Updated: Nov 6
All of us have barriers to learning. Some of those are deep and personal. Prior experiences, wounds or trauma can cause deep-seated resistance and unpredictable reactions, especially to authority, processes and rules. There are no simple answers. Consistent, long-term plans, flexibility, adaptation to student needs, and teachers willing to try new and innovative ideas will help overcome these barriers. Additionally, cultivating good relationships and establishing trust with students will serve to build a solid foundation to lessen the influence of these barriers.
For this post, we wanted to talk about five common barriers to learning and how we address them at Paradigm Learning. Those are: 1) Focus and concentration; 2) Fear of failure; 3) Emotional factors; 4) Poor past experience; and 5) Personal resistance.
(Note: The 5 common barriers used here came from Ideas Classroom)
Lack of focus and concentration. I'm wrestling with this barrier even as I write. The subject is difficult and and there are other things I need/want to do today. It's no different for students. While it's hard to imagine anything more thrilling than learning how to use a new rule of grammar or a double-digit subtraction problem, we must concede to the possibility that there is. (I jest) There are ways Paradigm proactively works with students to overcome a lack of focus and concentration. This one progresses slowly, perhaps over several years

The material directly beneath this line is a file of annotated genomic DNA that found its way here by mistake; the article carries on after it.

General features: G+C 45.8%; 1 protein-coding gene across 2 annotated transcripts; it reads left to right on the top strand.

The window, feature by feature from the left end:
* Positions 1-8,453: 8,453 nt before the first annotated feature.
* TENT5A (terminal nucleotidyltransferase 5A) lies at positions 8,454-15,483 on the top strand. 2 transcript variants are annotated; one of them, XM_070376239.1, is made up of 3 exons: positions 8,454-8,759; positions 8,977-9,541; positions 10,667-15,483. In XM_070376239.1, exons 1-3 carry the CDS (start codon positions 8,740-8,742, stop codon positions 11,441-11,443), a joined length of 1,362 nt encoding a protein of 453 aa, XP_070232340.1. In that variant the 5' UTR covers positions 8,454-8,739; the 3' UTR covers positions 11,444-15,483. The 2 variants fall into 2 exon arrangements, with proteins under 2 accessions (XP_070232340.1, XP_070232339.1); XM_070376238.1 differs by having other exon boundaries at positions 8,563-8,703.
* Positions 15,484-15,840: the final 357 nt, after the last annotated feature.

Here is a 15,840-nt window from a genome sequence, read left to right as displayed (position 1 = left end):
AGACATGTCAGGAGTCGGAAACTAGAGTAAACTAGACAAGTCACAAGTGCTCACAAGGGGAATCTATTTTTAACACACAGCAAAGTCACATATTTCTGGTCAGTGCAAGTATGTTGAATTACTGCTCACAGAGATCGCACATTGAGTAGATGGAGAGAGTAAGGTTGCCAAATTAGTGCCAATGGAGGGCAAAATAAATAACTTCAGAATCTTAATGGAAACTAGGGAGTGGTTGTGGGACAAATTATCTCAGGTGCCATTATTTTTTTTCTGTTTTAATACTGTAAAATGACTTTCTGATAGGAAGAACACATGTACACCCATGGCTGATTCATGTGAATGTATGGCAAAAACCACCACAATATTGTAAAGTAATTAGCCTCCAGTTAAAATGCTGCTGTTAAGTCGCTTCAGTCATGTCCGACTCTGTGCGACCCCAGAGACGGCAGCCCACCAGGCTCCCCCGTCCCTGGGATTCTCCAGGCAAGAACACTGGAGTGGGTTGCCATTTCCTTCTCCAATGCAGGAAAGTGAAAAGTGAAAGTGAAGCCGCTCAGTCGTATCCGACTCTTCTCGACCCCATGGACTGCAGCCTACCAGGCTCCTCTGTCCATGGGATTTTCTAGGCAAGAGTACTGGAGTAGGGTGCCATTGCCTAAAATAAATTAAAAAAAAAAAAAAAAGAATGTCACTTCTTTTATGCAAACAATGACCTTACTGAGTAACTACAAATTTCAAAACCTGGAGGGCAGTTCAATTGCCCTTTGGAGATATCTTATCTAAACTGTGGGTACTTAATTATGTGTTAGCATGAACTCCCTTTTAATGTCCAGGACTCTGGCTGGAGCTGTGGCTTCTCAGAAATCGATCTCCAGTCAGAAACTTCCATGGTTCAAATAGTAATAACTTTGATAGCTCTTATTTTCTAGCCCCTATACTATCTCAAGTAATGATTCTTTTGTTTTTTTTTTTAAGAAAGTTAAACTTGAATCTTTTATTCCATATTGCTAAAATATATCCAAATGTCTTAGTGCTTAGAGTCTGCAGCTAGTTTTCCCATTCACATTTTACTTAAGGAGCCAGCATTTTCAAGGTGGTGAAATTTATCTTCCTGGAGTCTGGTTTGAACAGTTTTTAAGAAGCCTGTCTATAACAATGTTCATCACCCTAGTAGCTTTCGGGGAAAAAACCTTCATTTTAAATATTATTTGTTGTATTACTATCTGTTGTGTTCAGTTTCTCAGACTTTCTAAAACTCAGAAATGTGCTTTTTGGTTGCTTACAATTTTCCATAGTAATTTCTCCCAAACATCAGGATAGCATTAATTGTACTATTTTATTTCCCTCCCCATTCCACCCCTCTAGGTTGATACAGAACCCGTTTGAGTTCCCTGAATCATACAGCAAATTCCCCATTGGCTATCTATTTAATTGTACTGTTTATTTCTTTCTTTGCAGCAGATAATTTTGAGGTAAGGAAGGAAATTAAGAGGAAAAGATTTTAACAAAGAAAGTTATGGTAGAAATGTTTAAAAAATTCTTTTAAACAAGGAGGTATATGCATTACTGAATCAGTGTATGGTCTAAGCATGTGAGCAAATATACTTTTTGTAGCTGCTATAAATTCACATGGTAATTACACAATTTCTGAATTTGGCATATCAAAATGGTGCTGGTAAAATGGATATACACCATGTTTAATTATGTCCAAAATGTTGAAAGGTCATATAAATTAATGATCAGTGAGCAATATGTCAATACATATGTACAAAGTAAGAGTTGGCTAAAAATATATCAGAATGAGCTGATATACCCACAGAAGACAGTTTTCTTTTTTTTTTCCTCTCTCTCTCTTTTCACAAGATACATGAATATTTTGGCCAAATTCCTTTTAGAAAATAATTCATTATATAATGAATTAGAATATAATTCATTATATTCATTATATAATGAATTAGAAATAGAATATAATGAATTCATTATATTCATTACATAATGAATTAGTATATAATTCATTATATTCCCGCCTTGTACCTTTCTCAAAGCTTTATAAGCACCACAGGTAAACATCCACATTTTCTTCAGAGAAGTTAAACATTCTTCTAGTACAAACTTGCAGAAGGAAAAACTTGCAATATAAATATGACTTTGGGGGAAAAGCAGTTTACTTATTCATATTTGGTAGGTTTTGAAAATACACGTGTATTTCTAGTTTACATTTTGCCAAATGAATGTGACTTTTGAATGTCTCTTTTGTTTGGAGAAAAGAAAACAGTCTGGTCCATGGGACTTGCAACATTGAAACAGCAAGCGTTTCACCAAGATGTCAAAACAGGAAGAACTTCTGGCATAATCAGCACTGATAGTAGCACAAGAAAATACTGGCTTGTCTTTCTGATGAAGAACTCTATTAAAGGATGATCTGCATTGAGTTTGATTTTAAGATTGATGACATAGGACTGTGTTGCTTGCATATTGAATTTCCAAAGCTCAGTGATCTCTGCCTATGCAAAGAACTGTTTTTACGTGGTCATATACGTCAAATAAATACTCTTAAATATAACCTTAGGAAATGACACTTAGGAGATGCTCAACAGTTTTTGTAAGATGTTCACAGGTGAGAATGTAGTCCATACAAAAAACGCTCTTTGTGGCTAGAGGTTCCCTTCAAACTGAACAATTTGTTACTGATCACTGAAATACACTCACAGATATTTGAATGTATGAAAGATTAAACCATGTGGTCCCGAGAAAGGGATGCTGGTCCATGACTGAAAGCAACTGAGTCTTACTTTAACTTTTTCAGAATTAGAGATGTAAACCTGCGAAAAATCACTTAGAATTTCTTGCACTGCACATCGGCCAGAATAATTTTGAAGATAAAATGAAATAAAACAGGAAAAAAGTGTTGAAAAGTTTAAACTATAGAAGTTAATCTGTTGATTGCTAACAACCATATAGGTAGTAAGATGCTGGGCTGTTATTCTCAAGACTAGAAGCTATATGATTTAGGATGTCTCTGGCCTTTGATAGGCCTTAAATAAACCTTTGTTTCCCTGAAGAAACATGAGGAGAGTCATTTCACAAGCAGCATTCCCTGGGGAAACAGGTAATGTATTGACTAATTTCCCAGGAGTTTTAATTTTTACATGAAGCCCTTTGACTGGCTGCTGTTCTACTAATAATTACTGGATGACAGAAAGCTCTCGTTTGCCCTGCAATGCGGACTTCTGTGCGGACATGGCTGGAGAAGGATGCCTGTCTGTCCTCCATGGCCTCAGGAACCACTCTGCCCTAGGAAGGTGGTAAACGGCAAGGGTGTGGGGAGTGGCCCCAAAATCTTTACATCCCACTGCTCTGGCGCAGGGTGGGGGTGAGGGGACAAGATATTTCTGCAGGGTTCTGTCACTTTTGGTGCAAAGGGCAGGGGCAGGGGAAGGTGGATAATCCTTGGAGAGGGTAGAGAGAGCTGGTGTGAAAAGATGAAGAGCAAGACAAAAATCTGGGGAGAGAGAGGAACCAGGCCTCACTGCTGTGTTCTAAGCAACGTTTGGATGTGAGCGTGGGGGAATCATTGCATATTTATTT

First, we have implemented five Learning Zones, one of which is a quiet area where students can move to so distractions are minimized. Next, there are frequent breaks. Younger students can look forward to specific times for games, conversation, play, or other activities that distract them during work times. Also, electronics other than ones used for learning are put away. And of course, we encourage students to practice hard to focus and concentrate. This one is the least fun, but arguably the most important for the long term.
Fear of failure. There are lots of ways this can become a powerful force in one's life because it is directly tied to our self-esteem. We might ask ourselves questions like: Are we going to let down someone we care about? Have others told us we are failures or can't do anything right? How do we compare to others? Have we been excluded from certain groups or cliques? Have we been challenged with material we are not ready to get into yet? Each of these can be a catalyst for fear of failure. At Paradigm:
Students progress at their own pace. There is no timeline to the curriculum and each student is challenged with new material only when they are ready. This makes comparisons moot. We teach failure is inevitable. Failure is normal, expected, something to learn from, and the path to success by teaching us what won't work. Like other great women and men throughout history, students must view failure as a pointer toward a new set of questions and decisions, not as a commentary on them. There is no real growth without failure.